At least four Am Law 100 firms are advising on a pair of billion-dollar deals that will reshape the face of the U.S. nuclear industry.
In the larger of the two transactions, Dominion Energy Inc. announced on Jan. 3 that it would acquire South Carolina utility Scana Corp. in a $7.9 billion cash-and-stock deal. McGuireWoods and Morgan, Lewis & Bockius picked up roles representing Richmond, Virginia-based Dominion, while Mayer Brown has taken the lead for Scana.
On Jan. 4, Brookfield Business Partners LP, an affiliate of Canada’s Brookfield Asset Management Inc., unveiled its $4.6 billion bid with institutional partners to buy bankrupt nuclear services company Westinghouse Electric Co. LLC from Japan’s Toshiba Corp. Weil, Gotshal & Manges, which has been advising Westinghouse Electric in Chapter 11 proceedings, has taken the lead for the suburban Pittsburgh-based debtor on its proposed sale.
A spokeswoman for Brookfield Business Partners, the private equity arm of Canada’s largest alternative asset manager, did not immediately return a request for the name of its outside legal adviser on the deal, which will include the remainder of Westinghouse Electric’s operations, including its non-bankrupt European arm, from Tokyo-based Toshiba.
Once a major player in the U.S. nuclear power industry, Westinghouse Electric fell on hard financial times as a result of the construction of two U.S. reactor projects that went billions of dollars over budget. One of them is the Virgil C. Summer nuclear plant in Jenkinsville, South Carolina, a stalled project whose majority stakeholder is Scana. In late July 2017, Scana-owned South Carolina Electric & Gas Co. halted the plant’s proposed expansion.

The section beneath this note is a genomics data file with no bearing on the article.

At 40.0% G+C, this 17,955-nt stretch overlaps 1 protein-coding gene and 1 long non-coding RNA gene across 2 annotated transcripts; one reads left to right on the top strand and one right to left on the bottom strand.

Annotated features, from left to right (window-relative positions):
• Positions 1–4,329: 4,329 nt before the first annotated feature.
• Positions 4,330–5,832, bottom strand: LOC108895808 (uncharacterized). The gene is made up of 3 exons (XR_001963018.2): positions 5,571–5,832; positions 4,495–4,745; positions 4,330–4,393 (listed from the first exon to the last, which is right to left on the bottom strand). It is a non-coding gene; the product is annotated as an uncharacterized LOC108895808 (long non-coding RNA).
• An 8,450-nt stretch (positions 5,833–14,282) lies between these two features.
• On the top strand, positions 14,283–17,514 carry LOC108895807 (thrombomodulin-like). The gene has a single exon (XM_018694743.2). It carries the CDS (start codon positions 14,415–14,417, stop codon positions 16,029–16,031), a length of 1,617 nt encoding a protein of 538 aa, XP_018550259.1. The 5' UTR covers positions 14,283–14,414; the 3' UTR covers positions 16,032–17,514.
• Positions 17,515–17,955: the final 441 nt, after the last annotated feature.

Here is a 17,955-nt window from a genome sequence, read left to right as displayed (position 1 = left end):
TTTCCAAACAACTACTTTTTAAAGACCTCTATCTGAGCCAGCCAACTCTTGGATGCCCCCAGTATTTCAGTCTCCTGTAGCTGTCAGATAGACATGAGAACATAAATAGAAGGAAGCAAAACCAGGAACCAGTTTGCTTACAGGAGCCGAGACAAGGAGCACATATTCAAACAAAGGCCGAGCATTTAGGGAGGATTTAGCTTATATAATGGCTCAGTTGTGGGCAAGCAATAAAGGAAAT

A subsequent federal investigation saw law enforcement authorities question how costs of the failed V.C. Summer plant grew to more than $20 million, with consumers footing the bill. North Carolina’s Moore & Van Allen is advising a marketing subsidiary of Scana in the bankruptcy of Westinghouse Electric, while McGuireWoods is counseling a nuclear energy unit of Dominion in the matter. Court filings show that Weil has billed at least $18.9 million in legal fees and expenses for its work on behalf of Westinghouse Electric in its Chapter 11 case. (More than $9.8 million of that same came in the 90 days prior to the company’s bankruptcy filing.)
An interim fee application filed on Oct. 19 by professional advisers for Westinghouse Electric seeks more than $10.9 million in legal fees and expenses for Weil, as well as almost $2 million for the company’s special counsel at K&L Gates. New York’s Togut, Segal & Segal sought $658,205.78 for its bankruptcy work on behalf of Toshiba, while Proskauer Rose requested almost $3.8 million in its role representing unsecured creditors in the case.
Howard Chatzinoff, co-head of the M&A practice at Weil, is leading a team from the firm advising longtime client Westinghouse Electric on its sale that includes corporate partner James Harvey, business finance and restructuring co-chair Gary Holtzer and restructuring partners Garrett Fail and Alexander Wood. Michael Sweeney serves as general counsel for the debtor.